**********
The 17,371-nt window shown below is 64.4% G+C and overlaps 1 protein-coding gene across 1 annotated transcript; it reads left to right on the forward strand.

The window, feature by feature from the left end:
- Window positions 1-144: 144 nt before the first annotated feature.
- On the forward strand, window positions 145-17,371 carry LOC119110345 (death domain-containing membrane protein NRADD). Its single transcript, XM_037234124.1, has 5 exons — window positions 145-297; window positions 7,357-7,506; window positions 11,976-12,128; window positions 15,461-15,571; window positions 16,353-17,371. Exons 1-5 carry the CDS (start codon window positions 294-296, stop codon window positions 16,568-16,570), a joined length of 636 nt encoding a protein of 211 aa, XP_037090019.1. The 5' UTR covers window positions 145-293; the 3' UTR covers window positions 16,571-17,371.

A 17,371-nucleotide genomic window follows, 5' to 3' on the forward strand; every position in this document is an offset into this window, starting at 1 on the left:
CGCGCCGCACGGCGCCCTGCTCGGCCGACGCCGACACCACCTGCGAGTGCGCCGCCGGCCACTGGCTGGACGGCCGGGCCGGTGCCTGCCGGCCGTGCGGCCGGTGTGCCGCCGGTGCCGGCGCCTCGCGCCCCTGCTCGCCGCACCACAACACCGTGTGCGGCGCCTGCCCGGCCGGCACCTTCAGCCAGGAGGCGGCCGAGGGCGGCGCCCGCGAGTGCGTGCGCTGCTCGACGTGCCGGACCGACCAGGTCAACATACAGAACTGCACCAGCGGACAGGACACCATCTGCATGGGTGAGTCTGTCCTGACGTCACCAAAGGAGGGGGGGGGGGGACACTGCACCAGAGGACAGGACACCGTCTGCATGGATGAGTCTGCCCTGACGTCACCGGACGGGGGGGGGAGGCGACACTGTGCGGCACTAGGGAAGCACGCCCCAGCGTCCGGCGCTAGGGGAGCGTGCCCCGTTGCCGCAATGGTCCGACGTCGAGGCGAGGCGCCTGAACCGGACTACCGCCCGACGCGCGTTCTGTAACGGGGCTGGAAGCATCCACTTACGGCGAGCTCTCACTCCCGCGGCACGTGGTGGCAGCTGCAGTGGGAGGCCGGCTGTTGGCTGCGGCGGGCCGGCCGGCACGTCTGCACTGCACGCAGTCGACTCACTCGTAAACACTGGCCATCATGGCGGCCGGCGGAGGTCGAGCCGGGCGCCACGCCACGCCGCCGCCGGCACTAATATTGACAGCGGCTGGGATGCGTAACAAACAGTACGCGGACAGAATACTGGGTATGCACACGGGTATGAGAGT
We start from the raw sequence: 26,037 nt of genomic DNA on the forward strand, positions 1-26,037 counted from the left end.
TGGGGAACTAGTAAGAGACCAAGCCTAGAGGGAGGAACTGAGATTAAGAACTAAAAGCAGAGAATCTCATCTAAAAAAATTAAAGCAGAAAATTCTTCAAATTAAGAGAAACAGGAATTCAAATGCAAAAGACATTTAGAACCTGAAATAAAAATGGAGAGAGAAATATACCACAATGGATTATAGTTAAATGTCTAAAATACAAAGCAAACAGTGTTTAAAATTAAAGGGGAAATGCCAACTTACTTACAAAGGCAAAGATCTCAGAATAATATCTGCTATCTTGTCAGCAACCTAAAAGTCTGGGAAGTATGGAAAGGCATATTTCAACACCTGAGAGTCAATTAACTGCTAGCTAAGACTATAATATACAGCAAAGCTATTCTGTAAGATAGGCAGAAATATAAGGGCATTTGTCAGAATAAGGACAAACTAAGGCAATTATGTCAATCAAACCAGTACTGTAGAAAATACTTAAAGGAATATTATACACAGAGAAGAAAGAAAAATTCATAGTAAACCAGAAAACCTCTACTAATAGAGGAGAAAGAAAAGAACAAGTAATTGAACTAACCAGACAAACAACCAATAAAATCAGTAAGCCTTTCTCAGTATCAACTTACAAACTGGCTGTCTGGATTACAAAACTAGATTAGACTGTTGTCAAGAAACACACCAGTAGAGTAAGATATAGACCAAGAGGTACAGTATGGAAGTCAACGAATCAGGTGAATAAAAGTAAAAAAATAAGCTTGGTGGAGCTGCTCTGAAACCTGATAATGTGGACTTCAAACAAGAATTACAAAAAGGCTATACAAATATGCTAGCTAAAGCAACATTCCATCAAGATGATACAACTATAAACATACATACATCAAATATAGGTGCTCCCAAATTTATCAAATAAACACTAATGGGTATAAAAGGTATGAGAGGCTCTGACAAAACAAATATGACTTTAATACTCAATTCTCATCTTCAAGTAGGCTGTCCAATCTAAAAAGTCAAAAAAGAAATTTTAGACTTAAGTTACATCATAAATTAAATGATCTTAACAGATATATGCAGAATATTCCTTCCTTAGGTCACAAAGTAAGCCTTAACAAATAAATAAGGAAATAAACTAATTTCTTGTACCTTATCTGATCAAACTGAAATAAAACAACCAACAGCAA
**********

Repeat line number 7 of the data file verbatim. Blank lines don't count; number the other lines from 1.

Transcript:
We start from the raw sequence: 26,037 nt of genomic DNA on the forward strand, positions 1-26,037 counted from the left end.